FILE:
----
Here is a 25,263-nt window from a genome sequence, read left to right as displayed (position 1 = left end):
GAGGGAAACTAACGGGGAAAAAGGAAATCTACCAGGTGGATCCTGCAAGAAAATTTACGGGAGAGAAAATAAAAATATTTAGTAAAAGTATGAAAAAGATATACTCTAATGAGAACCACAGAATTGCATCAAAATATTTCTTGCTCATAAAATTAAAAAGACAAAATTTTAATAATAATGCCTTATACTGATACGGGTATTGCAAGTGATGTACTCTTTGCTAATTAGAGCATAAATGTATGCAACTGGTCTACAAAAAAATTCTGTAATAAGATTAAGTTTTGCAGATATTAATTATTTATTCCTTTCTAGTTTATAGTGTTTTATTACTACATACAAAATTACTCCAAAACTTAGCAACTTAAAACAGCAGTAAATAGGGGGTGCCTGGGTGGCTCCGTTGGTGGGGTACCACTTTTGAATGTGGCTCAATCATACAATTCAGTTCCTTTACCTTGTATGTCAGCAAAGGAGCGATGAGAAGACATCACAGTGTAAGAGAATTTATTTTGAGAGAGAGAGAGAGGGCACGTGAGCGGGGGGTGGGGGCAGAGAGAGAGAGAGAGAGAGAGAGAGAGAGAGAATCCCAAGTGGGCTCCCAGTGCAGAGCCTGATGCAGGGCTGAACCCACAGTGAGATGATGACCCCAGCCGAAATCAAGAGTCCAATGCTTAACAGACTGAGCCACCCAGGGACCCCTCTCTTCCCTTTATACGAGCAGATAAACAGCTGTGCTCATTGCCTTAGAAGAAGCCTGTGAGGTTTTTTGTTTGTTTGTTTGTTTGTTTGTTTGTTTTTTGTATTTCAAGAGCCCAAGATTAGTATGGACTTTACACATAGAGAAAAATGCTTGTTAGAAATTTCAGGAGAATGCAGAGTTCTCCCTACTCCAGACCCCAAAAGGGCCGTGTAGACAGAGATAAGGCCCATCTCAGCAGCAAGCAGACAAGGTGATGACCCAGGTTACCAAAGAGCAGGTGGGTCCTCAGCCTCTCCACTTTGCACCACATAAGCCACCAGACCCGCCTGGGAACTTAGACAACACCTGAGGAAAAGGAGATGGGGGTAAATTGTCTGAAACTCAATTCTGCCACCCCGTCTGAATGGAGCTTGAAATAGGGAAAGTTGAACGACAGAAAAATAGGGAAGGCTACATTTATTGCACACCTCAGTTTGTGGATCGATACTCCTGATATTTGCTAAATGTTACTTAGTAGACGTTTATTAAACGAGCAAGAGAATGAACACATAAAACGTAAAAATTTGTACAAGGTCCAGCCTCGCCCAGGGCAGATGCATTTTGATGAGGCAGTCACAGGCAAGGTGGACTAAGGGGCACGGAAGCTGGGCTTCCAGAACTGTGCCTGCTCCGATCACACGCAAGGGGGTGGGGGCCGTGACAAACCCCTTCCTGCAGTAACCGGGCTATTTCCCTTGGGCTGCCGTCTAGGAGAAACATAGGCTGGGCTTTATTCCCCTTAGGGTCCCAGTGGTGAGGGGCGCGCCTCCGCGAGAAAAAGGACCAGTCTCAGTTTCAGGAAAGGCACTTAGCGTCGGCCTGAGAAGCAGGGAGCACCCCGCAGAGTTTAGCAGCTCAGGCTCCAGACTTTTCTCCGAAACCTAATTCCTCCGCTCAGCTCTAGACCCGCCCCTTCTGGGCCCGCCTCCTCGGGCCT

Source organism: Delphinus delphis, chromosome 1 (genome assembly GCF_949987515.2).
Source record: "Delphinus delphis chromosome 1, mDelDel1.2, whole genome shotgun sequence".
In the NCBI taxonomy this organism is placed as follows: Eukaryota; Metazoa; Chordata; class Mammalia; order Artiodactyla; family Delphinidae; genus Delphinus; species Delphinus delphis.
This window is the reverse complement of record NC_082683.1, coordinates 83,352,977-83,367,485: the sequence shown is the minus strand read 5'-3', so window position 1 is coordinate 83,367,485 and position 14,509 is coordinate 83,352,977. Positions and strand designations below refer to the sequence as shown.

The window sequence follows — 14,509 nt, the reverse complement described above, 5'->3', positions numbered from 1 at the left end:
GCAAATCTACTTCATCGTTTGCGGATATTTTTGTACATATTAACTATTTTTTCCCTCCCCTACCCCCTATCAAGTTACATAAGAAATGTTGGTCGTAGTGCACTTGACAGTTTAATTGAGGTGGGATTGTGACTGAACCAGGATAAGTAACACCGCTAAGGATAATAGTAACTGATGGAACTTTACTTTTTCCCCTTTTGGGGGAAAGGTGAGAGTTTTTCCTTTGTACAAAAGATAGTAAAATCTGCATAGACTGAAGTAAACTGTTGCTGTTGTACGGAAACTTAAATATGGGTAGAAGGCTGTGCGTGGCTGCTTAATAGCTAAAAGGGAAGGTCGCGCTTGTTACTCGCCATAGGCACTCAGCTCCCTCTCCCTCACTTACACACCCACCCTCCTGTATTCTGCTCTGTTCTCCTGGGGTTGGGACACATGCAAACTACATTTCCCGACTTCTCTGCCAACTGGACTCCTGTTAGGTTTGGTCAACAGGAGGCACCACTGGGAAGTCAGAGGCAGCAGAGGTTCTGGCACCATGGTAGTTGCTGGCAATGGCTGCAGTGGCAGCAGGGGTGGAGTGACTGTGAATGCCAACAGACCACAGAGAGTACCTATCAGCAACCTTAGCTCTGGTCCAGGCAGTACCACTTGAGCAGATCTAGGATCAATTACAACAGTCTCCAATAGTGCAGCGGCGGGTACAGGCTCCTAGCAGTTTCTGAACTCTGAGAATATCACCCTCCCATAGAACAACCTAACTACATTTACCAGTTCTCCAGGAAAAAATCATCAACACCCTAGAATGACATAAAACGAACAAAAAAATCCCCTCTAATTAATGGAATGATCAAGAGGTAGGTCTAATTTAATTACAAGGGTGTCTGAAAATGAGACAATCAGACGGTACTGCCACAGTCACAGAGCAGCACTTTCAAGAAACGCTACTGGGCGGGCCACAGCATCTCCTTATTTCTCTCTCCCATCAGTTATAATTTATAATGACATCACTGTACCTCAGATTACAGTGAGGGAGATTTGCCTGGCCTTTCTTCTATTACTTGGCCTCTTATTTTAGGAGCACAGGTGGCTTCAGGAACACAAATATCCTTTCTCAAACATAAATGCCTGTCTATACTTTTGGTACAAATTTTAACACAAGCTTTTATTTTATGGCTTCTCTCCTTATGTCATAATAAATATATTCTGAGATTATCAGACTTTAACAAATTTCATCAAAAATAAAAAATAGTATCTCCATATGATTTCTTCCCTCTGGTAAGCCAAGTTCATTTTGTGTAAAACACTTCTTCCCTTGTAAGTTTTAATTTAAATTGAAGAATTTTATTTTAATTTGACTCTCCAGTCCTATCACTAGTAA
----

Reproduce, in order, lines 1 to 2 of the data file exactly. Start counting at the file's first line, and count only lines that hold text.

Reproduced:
Here is a 25,263-nt window from a genome sequence, read left to right as displayed (position 1 = left end):
GAGGGAAACTAACGGGGAAAAAGGAAATCTACCAGGTGGATCCTGCAAGAAAATTTACGGGAGAGAAAATAAAAATATTTAGTAAAAGTATGAAAAAGATATACTCTAATGAGAACCACAGAATTGCATCAAAATATTTCTTGCTCATAAAATTAAAAAGACAAAATTTTAATAATAATGCCTTATACTGATACGGGTATTGCAAGTGATGTACTCTTTGCTAATTAGAGCATAAATGTATGCAACTGGTCTACAAAAAAATTCTGTAATAAGATTAAGTTTTGCAGATATTAATTATTTATTCCTTTCTAGTTTATAGTGTTTTATTACTACATACAAAATTACTCCAAAACTTAGCAACTTAAAACAGCAGTAAATAGGGGGTGCCTGGGTGGCTCCGTTGGTGGGGTACCACTTTTGAATGTGGCTCAATCATACAATTCAGTTCCTTTACCTTGTATGTCAGCAAAGGAGCGATGAGAAGACATCACAGTGTAAGAGAATTTATTTTGAGAGAGAGAGAGAGGGCACGTGAGCGGGGGGTGGGGGCAGAGAGAGAGAGAGAGAGAGAGAGAGAGAGAGAATCCCAAGTGGGCTCCCAGTGCAGAGCCTGATGCAGGGCTGAACCCACAGTGAGATGATGACCCCAGCCGAAATCAAGAGTCCAATGCTTAACAGACTGAGCCACCCAGGGACCCCTCTCTTCCCTTTATACGAGCAGATAAACAGCTGTGCTCATTGCCTTAGAAGAAGCCTGTGAGGTTTTTTGTTTGTTTGTTTGTTTGTTTGTTTGTTTTTTGTATTTCAAGAGCCCAAGATTAGTATGGACTTTACACATAGAGAAAAATGCTTGTTAGAAATTTCAGGAGAATGCAGAGTTCTCCCTACTCCAGACCCCAAAAGGGCCGTGTAGACAGAGATAAGGCCCATCTCAGCAGCAAGCAGACAAGGTGATGACCCAGGTTACCAAAGAGCAGGTGGGTCCTCAGCCTCTCCACTTTGCACCACATAAGCCACCAGACCCGCCTGGGAACTTAGACAACACCTGAGGAAAAGGAGATGGGGGTAAATTGTCTGAAACTCAATTCTGCCACCCCGTCTGAATGGAGCTTGAAATAGGGAAAGTTGAACGACAGAAAAATAGGGAAGGCTACATTTATTGCACACCTCAGTTTGTGGATCGATACTCCTGATATTTGCTAAATGTTACTTAGTAGACGTTTATTAAACGAGCAAGAGAATGAACACATAAAACGTAAAAATTTGTACAAGGTCCAGCCTCGCCCAGGGCAGATGCATTTTGATGAGGCAGTCACAGGCAAGGTGGACTAAGGGGCACGGAAGCTGGGCTTCCAGAACTGTGCCTGCTCCGATCACACGCAAGGGGGTGGGGGCCGTGACAAACCCCTTCCTGCAGTAACCGGGCTATTTCCCTTGGGCTGCCGTCTAGGAGAAACATAGGCTGGGCTTTATTCCCCTTAGGGTCCCAGTGGTGAGGGGCGCGCCTCCGCGAGAAAAAGGACCAGTCTCAGTTTCAGGAAAGGCACTTAGCGTCGGCCTGAGAAGCAGGGAGCACCCCGCAGAGTTTAGCAGCTCAGGCTCCAGACTTTTCTCCGAAACCTAATTCCTCCGCTCAGCTCTAGACCCGCCCCTTCTGGGCCCGCCTCCTCGGGCCT